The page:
Measuring service quality is a good way to show if the
services are great or poor and if the customers are satisfied. A researcher with
the last name of Framer listed in his
study: “three components of service quality, called the 3 P’s of service
quality” (Haywood-Farmer, A Conceptual Model of Service Quality, 1988).In the study,
service quality was described as being part of three elements:
1. Physical facilities, processes and procedures;
on the part of serving staff, and;
3. Professional judgment on the part of serving staff but
to get good quality service. (Haywood-Farmer, A Conceptual
Model of Service Quality, 1988)
He concluded that “an appropriate, carefully balanced
mix of these three elements must be achieved” (Haywood-Farmer, A Conceptual Model of Service Quality, 1988). According to him
this balanced mix will consist of the following three factors: labor intensity,
service process customization, and contact and interaction between the customer
and the service process.
The SERVQUAL scale model which is also more commonly
known as the gap model by Parasuraman has been proven to be one of the best ways
to measure the quality of services provided by an organization. This service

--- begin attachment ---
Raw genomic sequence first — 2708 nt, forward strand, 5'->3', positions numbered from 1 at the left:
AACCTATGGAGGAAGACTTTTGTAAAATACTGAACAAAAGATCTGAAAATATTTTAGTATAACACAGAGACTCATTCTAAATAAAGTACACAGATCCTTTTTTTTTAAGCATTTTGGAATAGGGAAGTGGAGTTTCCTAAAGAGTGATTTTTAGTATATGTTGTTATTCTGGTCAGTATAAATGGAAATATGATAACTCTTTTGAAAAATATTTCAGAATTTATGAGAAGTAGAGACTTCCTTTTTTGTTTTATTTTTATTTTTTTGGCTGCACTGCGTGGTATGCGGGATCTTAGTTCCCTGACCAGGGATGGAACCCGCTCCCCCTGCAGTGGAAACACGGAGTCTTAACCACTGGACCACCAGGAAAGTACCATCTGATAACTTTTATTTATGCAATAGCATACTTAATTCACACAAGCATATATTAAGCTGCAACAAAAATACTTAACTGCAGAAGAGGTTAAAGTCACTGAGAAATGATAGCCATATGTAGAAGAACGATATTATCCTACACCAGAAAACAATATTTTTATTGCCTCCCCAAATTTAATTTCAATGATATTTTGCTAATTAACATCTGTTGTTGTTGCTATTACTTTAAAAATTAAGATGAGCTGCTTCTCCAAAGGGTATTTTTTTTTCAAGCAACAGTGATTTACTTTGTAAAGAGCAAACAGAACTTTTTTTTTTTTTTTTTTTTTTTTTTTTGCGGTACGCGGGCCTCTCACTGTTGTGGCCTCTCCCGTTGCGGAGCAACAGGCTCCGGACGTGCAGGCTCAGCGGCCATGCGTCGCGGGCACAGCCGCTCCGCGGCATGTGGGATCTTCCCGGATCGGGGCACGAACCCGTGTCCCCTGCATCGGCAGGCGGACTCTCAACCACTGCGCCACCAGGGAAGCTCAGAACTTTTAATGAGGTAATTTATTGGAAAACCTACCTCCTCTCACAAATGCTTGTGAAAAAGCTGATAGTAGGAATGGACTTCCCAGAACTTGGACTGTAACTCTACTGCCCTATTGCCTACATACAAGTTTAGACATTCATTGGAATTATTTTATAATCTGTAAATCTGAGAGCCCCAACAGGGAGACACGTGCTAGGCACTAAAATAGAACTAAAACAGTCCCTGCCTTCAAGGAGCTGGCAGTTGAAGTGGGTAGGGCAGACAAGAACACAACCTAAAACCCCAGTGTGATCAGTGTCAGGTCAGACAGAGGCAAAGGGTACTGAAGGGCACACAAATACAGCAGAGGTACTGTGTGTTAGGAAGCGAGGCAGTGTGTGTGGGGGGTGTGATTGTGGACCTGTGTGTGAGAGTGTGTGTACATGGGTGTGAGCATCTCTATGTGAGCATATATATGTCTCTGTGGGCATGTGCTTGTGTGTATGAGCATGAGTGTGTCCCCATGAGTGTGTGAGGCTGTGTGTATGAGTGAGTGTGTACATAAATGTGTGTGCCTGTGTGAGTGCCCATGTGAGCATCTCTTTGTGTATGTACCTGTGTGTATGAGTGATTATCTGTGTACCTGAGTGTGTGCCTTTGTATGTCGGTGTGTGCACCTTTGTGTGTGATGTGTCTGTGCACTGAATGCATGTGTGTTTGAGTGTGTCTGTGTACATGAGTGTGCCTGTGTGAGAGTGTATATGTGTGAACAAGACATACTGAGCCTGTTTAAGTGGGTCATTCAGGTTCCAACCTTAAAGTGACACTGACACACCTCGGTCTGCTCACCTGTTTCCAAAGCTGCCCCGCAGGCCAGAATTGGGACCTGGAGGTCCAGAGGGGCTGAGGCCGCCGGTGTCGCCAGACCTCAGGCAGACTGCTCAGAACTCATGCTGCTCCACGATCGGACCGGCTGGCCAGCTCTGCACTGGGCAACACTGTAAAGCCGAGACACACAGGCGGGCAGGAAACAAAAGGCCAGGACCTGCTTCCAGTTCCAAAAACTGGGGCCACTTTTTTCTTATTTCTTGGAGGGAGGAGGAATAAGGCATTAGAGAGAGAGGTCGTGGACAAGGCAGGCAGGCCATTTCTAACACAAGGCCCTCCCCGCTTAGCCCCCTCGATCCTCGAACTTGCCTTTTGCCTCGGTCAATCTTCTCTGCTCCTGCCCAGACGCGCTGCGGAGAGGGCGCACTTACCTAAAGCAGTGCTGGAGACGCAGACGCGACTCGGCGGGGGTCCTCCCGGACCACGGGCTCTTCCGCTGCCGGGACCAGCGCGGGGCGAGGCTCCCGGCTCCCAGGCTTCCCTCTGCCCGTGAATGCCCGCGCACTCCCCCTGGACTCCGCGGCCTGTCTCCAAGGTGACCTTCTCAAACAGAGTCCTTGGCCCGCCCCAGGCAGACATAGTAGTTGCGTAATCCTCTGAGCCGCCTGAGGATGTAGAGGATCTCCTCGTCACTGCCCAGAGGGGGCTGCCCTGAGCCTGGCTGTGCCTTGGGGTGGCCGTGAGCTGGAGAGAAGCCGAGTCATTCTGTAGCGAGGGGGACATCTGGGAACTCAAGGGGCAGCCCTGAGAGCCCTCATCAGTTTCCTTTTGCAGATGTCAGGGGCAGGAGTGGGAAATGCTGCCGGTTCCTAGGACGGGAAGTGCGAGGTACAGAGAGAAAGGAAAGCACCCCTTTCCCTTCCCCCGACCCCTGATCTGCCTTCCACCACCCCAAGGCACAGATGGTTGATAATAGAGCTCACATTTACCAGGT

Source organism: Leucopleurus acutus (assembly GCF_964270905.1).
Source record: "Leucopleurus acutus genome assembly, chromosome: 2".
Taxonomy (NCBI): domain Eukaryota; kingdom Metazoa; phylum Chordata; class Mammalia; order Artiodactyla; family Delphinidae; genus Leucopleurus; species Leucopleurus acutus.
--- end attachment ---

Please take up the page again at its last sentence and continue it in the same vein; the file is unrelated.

evaluation method has been proven to be consistent as well as reliable. When
the experienced service is less than the expected service it shows less than
satisfactory service quality, and when experienced service is more than
expected service, than it shows that service quality is more than satisfactory (Jain, 2008). The way this theory
is tested, it seems the idea of SERVQUAL best fits the evaluation of service quality by the customers view. The original study by Parasuraman presented ten
dimensions of service quality as listed below:
appearance of physical objects and staff members connected with the service (such
as: accommodation, equipment, staff uniforms, and so on).
ability to deliver the promised service.
the readiness of staff members to help in a content and effective way.
capability of staff members.
thoughtfulness, and overall politeness shows by staff members who are in
contact with customers.
and honesty of the service provider.
Security: No doubt
of economic risk and physical danger.
accessibility of the service provider.
of language by the service provider, how does the service provider communicate with
customer: efforts taken by the service provider to understand the customer.
Further research led to the finding that within these
10 dimensions, some were linked to each other. The ten dimensions above were
later reduced to five dimensions as seen below:
physical facilities, equipment, and the look of personnel
ability to perform the promised service as promised and accurately
willingness to help customers and provide service
knowledge and courtesy of employees and their ability to inspire trust and
attention the service provider gives to its customers